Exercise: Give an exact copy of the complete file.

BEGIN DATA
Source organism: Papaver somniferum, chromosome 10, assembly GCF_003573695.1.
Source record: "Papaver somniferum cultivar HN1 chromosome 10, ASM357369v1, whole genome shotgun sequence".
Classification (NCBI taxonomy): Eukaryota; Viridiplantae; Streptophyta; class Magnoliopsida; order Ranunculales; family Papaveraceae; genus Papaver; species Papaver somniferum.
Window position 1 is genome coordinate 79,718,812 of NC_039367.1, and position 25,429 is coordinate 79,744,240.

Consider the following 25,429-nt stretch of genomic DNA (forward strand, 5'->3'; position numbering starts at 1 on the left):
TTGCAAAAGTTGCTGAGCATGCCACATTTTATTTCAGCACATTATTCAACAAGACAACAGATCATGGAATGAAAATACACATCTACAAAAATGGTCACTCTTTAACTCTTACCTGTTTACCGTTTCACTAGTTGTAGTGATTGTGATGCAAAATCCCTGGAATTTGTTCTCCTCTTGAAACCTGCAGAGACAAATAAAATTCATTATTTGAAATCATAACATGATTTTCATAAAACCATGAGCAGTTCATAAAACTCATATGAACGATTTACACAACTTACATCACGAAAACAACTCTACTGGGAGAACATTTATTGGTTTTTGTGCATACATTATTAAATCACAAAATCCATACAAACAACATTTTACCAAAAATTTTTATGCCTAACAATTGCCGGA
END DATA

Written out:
Source organism: Papaver somniferum, chromosome 10, assembly GCF_003573695.1.
Source record: "Papaver somniferum cultivar HN1 chromosome 10, ASM357369v1, whole genome shotgun sequence".
Classification (NCBI taxonomy): Eukaryota; Viridiplantae; Streptophyta; class Magnoliopsida; order Ranunculales; family Papaveraceae; genus Papaver; species Papaver somniferum.
Window position 1 is genome coordinate 79,718,812 of NC_039367.1, and position 25,429 is coordinate 79,744,240.

Consider the following 25,429-nt stretch of genomic DNA (forward strand, 5'->3'; position numbering starts at 1 on the left):
TTGCAAAAGTTGCTGAGCATGCCACATTTTATTTCAGCACATTATTCAACAAGACAACAGATCATGGAATGAAAATACACATCTACAAAAATGGTCACTCTTTAACTCTTACCTGTTTACCGTTTCACTAGTTGTAGTGATTGTGATGCAAAATCCCTGGAATTTGTTCTCCTCTTGAAACCTGCAGAGACAAATAAAATTCATTATTTGAAATCATAACATGATTTTCATAAAACCATGAGCAGTTCATAAAACTCATATGAACGATTTACACAACTTACATCACGAAAACAACTCTACTGGGAGAACATTTATTGGTTTTTGTGCATACATTATTAAATCACAAAATCCATACAAACAACATTTTACCAAAAATTTTTATGCCTAACAATTGCCGGA